Just wondering...

Discussion in '1911 Forum' started by kenko214, Jul 14, 2008.

  1. kenko214

    kenko214 New Member

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    So is a RIA 1911 the most inexpensive 1911 that you guys would recommend?

    I plan on using the gun for the most part to learn more about it in a more hands-on kind of way as opposed to reading about it and looking at pictures (This would be my first handgun). Taking it to the range, duh. And later on down the road quite possibly use it as a CCW. I do realize that there isn't a 'cure-all' 1911 but I'd like to know what could possibly fit the bill. Oh and I'm a dirt poor college student so...yeah...

    Any input would be greatly appreciated.
     
  2. ScottG

    ScottG New Member

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    Well, I don't have one, but I handled one at the last gun show in my area. They look good, but they don't feel the same as an original 1911. I think the grips are too short and I feel a lump under my second finger when I gripped the gun. I tried more than one RIA and they all felt like that. I didn't feel anything like that when I held the original Colt WWI issue or the WWII Remington. In fact the "real" 1911s felt good. If you can find a WWII rebuild and maybe take it to a smith to "tweak" it, that might be better than a clone even though it would cost more.
     

  3. matt g

    matt g New Member Supporter

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    Save a few bucks more and look for something a little more high end, like a Kimber, SIG or Para. It'll be easier to learn on a nicer shooting piece.
     
  4. BigO01

    BigO01 New Member

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    Matt I think you'd be surprised at how accurate and reliable they are .

    On 1911.org guys claim they are just as reliable and sometimes more accurate than Colts and Kimbers they own .

    I owned two Charles Daly's made by Armscor who makes the RIAs and I sold the full size due to financial reasons only my 4 inch Midsized ain't going no where .

    They are very accurate and dependable my midsized hasn't had a fail to fire yet and after replacing the weak factory supplied recoil spring in my full size with a new Wolf 16# one it only stopped when I shot handloaded 200 grain lead semiwadcutters and that was at about a 1% rate .

    If you know anything about 1911's and handloading you should know that the 200 grain lead semiwadcutter design is the hardest to get to feed in a gun with 100% reliability .

    kenko214 I would consider those SAM's I spoke of in the other thread they are reported to be like the RIA's in quality but they just haven't established themselves in America yet due to limited numbers that have been imported .

    I have inspected but not shot about 3-4 of them and they look like a solid weapon . Reports on 1911.org seem to bear this out even with the Commodore I mentioned .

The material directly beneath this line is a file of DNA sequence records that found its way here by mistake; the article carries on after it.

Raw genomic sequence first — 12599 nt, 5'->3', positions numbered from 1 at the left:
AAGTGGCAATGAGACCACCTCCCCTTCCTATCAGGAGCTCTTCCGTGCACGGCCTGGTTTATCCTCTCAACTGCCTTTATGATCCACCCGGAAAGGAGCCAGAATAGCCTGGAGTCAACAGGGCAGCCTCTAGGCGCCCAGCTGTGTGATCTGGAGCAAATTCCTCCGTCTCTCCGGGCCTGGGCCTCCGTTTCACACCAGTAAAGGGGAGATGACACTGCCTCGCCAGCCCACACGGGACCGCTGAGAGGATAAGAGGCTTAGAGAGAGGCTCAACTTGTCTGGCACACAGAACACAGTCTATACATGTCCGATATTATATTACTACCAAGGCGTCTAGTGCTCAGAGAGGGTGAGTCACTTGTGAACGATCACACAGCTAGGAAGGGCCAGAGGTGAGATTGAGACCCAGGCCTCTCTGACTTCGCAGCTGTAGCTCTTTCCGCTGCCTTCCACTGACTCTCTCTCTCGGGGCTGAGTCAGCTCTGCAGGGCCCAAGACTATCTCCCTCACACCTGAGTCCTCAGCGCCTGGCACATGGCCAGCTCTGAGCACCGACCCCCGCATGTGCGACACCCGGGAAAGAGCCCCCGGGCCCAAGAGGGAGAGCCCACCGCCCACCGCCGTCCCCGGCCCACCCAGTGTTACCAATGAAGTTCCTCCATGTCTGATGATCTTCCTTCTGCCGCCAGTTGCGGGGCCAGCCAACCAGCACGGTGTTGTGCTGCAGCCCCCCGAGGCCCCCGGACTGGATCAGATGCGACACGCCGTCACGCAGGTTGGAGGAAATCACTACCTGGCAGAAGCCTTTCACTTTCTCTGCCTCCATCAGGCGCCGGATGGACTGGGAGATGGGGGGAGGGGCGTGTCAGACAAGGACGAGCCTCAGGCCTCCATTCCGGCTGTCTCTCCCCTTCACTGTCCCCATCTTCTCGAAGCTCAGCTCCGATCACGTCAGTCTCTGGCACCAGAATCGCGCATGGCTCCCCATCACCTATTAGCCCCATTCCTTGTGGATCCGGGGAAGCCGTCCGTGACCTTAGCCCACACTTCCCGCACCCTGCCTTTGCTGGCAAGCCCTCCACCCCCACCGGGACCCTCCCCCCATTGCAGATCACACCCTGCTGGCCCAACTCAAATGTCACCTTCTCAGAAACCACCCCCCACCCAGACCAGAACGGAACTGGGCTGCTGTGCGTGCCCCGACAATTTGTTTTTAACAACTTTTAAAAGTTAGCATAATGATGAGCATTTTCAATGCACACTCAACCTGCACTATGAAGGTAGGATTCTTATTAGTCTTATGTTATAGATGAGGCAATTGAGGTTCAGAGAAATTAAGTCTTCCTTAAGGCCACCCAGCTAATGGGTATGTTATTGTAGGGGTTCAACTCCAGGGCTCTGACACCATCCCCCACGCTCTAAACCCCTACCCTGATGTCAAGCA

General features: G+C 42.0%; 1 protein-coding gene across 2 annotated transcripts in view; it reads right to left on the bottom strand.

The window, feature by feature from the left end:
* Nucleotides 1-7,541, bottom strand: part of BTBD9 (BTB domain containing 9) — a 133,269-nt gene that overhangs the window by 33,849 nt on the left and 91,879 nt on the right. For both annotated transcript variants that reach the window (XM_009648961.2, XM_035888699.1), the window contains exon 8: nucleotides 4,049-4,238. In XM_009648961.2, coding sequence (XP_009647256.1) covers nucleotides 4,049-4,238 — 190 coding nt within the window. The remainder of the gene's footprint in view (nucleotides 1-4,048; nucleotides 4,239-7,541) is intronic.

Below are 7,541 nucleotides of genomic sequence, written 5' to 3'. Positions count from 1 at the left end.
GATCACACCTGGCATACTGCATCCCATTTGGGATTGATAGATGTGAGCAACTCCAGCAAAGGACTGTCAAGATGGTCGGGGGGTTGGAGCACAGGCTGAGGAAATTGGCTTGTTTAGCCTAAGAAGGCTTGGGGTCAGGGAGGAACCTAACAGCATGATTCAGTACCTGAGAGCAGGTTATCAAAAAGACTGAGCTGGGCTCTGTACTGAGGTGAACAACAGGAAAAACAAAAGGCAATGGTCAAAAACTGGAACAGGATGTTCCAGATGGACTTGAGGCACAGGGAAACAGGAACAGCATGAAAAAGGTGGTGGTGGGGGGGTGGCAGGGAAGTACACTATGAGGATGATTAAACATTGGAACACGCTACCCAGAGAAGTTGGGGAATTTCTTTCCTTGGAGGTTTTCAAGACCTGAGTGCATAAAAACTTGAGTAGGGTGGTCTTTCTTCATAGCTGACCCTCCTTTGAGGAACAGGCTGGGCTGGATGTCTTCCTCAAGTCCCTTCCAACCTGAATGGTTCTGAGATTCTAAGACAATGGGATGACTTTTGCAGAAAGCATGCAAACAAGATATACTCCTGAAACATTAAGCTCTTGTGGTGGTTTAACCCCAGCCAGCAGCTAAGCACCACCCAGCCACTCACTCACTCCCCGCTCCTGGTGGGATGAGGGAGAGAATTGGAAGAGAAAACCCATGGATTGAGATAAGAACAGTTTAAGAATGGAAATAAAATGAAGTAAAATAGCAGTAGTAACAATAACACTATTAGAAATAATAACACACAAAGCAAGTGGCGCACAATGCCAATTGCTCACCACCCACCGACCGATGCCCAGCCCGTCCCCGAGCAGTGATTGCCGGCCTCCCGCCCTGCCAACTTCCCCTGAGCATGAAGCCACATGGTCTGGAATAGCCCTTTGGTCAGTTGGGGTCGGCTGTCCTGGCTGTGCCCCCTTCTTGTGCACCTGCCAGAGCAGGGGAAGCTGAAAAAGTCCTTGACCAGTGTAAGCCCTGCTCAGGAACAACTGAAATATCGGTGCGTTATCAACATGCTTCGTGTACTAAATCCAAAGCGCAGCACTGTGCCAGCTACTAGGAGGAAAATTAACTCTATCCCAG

The Taurus 1911 is getting rave reviews but they seem to have an inferior finish on them "The Blue Ones" and they run close to $600 , I would hold out for a stainless one if I bought a Taurus .

    Here's a pic of my midsized Daly with my bedside flashlight .

    [​IMG]
     
  5. kenko214

    kenko214 New Member

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    Scott: If I never pick up an original or rebuild I won't have to worry about it cause the way the RIA, Taurus, etc... feels will feel 'normal' to me lol. No but really, next time I go out to a gun show I'll look around and hope someone has an old school 1911 I can get a feel for hopefully it won't spoil me lol

    Matt: Yeah big does have a point, and I lurk around the other 1911 forums that's why I keep asking about the RIA cause I don't even re-call the last bad thing about RIA and the majority of the things said about it are good.

    Big: SS Taurus, yeah I'd prefer the SS from Taurus anyways. But you can't go wrong with the good ol' parkerized finish/blue
    Oh and nice midsize, I need to get a flashlight too.
     
  6. BigO01

    BigO01 New Member

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    kenko214 if you need a solid flashlight I highly recommend those Dorcy's .

    That light there has an output of just short of 80 Lumen's which for a home defense light is quite frankly bright as hell .

    The really great thing about the Dorcy's is they use 3 standard AAA batteries in a little cylinder rather than then CR123 batteries that are so expensive and only give you a run time of say 30 minutes .

    I have two of those and have had them now for over 3 years , I used them as work lights and they have been abused to hell and back and still work 100% with a few dings and scratches on them they have even been dropped from 7ft onto a concrete floor and still chuggin away .

    I bought the lights and a few sets of rechargeable batteries and a charger and haven't bought anything since .

    They even have a 120 lumen light out now that uses 6 AAA batteries with a longer handle .

    The one in the picture can be purchased at a Sears store for $40 or on the Sears website .

    The others can be found on CoolFlashlights.com + more I just found out about .
     
  7. kenko214

    kenko214 New Member

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    Once again Big I must thank you, I'll take a look around sears next time I go to the mall